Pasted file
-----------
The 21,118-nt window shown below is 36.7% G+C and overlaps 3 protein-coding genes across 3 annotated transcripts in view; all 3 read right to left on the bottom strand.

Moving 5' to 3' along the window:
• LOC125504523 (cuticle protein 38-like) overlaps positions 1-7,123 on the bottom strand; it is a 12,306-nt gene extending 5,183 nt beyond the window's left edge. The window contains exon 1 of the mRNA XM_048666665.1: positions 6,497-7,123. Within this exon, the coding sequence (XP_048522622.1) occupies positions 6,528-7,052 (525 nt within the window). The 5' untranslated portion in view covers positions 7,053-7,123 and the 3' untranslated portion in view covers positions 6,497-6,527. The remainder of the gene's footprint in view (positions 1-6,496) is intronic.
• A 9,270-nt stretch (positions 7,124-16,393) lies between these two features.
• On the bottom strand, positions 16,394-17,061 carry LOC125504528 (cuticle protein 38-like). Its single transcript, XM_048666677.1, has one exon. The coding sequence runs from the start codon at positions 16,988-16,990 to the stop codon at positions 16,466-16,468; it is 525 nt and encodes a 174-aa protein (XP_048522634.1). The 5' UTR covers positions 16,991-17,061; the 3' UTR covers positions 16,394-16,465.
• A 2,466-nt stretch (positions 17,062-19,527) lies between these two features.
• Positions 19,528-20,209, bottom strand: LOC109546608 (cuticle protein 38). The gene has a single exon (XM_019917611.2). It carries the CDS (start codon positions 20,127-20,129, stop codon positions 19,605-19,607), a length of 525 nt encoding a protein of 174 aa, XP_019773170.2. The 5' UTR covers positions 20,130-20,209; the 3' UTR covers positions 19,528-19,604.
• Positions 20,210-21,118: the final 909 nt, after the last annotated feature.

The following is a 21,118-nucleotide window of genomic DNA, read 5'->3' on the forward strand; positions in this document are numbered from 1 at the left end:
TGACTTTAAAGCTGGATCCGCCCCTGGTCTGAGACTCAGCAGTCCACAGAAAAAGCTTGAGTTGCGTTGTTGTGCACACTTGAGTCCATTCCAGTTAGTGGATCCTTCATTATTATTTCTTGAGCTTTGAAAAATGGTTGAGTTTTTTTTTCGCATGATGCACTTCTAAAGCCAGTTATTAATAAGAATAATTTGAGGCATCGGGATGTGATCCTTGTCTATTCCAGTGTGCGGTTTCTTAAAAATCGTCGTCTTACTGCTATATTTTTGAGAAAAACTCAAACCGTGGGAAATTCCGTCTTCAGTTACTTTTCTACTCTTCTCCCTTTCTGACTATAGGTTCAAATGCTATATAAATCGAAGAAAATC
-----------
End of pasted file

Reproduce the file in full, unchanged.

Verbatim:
The 21,118-nt window shown below is 36.7% G+C and overlaps 3 protein-coding genes across 3 annotated transcripts in view; all 3 read right to left on the bottom strand.

Moving 5' to 3' along the window:
• LOC125504523 (cuticle protein 38-like) overlaps positions 1-7,123 on the bottom strand; it is a 12,306-nt gene extending 5,183 nt beyond the window's left edge. The window contains exon 1 of the mRNA XM_048666665.1: positions 6,497-7,123. Within this exon, the coding sequence (XP_048522622.1) occupies positions 6,528-7,052 (525 nt within the window). The 5' untranslated portion in view covers positions 7,053-7,123 and the 3' untranslated portion in view covers positions 6,497-6,527. The remainder of the gene's footprint in view (positions 1-6,496) is intronic.
• A 9,270-nt stretch (positions 7,124-16,393) lies between these two features.
• On the bottom strand, positions 16,394-17,061 carry LOC125504528 (cuticle protein 38-like). Its single transcript, XM_048666677.1, has one exon. The coding sequence runs from the start codon at positions 16,988-16,990 to the stop codon at positions 16,466-16,468; it is 525 nt and encodes a 174-aa protein (XP_048522634.1). The 5' UTR covers positions 16,991-17,061; the 3' UTR covers positions 16,394-16,465.
• A 2,466-nt stretch (positions 17,062-19,527) lies between these two features.
• Positions 19,528-20,209, bottom strand: LOC109546608 (cuticle protein 38). The gene has a single exon (XM_019917611.2). It carries the CDS (start codon positions 20,127-20,129, stop codon positions 19,605-19,607), a length of 525 nt encoding a protein of 174 aa, XP_019773170.2. The 5' UTR covers positions 20,130-20,209; the 3' UTR covers positions 19,528-19,604.
• Positions 20,210-21,118: the final 909 nt, after the last annotated feature.

The following is a 21,118-nucleotide window of genomic DNA, read 5'->3' on the forward strand; positions in this document are numbered from 1 at the left end:
TGACTTTAAAGCTGGATCCGCCCCTGGTCTGAGACTCAGCAGTCCACAGAAAAAGCTTGAGTTGCGTTGTTGTGCACACTTGAGTCCATTCCAGTTAGTGGATCCTTCATTATTATTTCTTGAGCTTTGAAAAATGGTTGAGTTTTTTTTTCGCATGATGCACTTCTAAAGCCAGTTATTAATAAGAATAATTTGAGGCATCGGGATGTGATCCTTGTCTATTCCAGTGTGCGGTTTCTTAAAAATCGTCGTCTTACTGCTATATTTTTGAGAAAAACTCAAACCGTGGGAAATTCCGTCTTCAGTTACTTTTCTACTCTTCTCCCTTTCTGACTATAGGTTCAAATGCTATATAAATCGAAGAAAATC